Netflix lands Ghibli. PLUS: A 'new' David Lynch film

Always Be Watching is put together by the barely together Dan Barrett

This was unexpected news: Netflix will be the streaming home of Studio Ghibli movies for the next few years (at least) across the world - except in the US, Canada and Japan. When HBO Max was unveiled mid to late last year, one of the announcements was that the new streaming service would have the Ghibli library, which is why it won’t be available on Netflix in North America.

Netflix are doing right by the catalogue and will offer the films in Japanese with subtitles. But the streamer will also offer newly-recorded dubs for up to twenty languages and offer subtitles in 28 languages.

The films are being released in batches:

Feb 1
Castle in the Sky (1986)
My Neighbor Totoro (1988)
Kiki’s Delivery Service (1989)
Only Yesterday (1991)
Porco Rosso (1992)
Ocean Waves (1993)
Tales from Earthsea (2006)

March 1
Nausicaä of the Valley of the Wind (1984)
Princess Mononoke (1997)
My Neighbors the Yamadas (1999)
Spirited Away (2001)
The Cat Returns (2002)
Arrietty (2010)
The Tale of The Princess Kaguya (2013)

April 1
Pom Poko (1994)
Whisper of the Heart (1995)
Howl's Moving Castle (2004)
Ponyo (2008)
From Up on Poppy Hill (2011)
The Wind Rises (2013)
When Marnie Was There (2014)

This is fantastic news for fans of Studio Ghibli’s works, but also for film fans generally.

Indulge me for a moment - I visited Japan early last year and visited a cafe that only sold baked goods modeled after My Neighbor Totoro.


A David Lynch short film What Did Jack Do? was released via Netflix last night. This was initially released in 2016 and played at several film festivals, but it is the first time the film has seen a wide release.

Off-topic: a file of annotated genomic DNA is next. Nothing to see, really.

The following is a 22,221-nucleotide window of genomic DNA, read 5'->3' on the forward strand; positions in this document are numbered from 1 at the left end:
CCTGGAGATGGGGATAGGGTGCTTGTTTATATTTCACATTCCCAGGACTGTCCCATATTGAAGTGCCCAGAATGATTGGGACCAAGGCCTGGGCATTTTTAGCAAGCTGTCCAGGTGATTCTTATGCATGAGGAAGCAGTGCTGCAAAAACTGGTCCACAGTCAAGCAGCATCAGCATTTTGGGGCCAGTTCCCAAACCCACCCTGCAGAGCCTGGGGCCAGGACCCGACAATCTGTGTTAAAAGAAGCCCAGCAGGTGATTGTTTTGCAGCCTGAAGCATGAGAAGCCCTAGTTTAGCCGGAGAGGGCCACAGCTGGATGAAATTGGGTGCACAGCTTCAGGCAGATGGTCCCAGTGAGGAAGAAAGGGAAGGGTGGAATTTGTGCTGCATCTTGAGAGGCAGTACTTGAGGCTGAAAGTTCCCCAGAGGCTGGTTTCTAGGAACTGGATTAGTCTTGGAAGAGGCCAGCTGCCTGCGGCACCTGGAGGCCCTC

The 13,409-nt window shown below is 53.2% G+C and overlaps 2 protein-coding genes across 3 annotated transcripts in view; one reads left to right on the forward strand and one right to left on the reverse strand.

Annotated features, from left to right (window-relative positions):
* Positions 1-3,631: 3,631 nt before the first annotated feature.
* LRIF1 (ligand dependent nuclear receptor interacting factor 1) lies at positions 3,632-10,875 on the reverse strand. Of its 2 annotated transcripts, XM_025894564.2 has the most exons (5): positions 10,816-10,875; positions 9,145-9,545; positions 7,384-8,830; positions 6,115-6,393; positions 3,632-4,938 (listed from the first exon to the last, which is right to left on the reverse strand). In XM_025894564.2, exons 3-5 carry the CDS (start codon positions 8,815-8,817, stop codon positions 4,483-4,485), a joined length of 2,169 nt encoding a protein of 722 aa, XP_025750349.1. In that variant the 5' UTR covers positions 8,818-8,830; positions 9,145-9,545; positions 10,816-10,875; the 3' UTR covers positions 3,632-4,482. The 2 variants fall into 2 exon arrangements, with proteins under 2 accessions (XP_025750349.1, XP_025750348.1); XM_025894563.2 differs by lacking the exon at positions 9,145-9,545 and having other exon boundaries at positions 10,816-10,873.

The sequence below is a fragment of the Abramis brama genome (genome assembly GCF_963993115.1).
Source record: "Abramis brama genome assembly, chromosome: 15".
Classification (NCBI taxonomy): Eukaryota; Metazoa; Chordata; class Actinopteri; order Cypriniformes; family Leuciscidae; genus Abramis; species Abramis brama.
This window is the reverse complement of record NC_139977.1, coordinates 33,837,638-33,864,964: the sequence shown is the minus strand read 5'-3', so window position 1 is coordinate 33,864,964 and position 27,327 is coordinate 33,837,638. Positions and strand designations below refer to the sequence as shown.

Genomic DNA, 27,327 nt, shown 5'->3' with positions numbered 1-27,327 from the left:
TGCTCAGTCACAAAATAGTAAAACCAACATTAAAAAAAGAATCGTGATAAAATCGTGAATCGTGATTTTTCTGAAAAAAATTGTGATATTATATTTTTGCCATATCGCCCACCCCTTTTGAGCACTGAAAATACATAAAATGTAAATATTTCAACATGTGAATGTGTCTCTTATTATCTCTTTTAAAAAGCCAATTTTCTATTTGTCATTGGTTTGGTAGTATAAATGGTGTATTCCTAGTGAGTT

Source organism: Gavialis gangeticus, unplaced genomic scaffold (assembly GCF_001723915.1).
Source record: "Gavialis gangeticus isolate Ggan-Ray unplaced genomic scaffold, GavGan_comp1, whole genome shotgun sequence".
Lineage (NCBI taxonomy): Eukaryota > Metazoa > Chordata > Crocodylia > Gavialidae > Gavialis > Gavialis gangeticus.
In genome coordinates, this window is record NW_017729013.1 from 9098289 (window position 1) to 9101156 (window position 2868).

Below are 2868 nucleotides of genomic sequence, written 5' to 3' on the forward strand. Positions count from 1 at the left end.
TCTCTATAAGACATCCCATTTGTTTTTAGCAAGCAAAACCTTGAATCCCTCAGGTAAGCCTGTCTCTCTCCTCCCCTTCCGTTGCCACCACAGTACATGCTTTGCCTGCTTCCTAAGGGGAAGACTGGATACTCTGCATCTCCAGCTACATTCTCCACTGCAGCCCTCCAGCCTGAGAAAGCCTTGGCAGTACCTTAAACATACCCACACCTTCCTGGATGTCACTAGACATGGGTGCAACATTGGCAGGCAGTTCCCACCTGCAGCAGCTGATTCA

The film stars Lynch and involves him interrogating a monkey. You can watch it here.

Read more: Dark Horizons

Image result for what would jack do

Something very cool that I stumbled upon yesterday was an episode of the podcast Song Exploder that spoke with Patrick Carney and Ralph Carney about creating the theme song to Bojack Horseman.
Listen now: Song Exploder


The TV show Spencer: For Hire was based on a series of novels by Robert B Parker. After Parker died, author Ace Atkins took over writing the Spencer character. One of the books Atkins wrote, Wonderland, has now been adapted into a new Netflix movie Spencer: Confidential. Starring Mark Wahlberg, it is directed by Peter Berg and will be released on March 6.


A new head of Eurovision has been selected with Martin Österdahl appointed as Executive Supervisor.

Source: TV Tonight


And finally…

In big news…

BBC Director-General Tony Hall has announced that he’ll step down from the role this coming summer (the Australian winter).

Source: Radio Times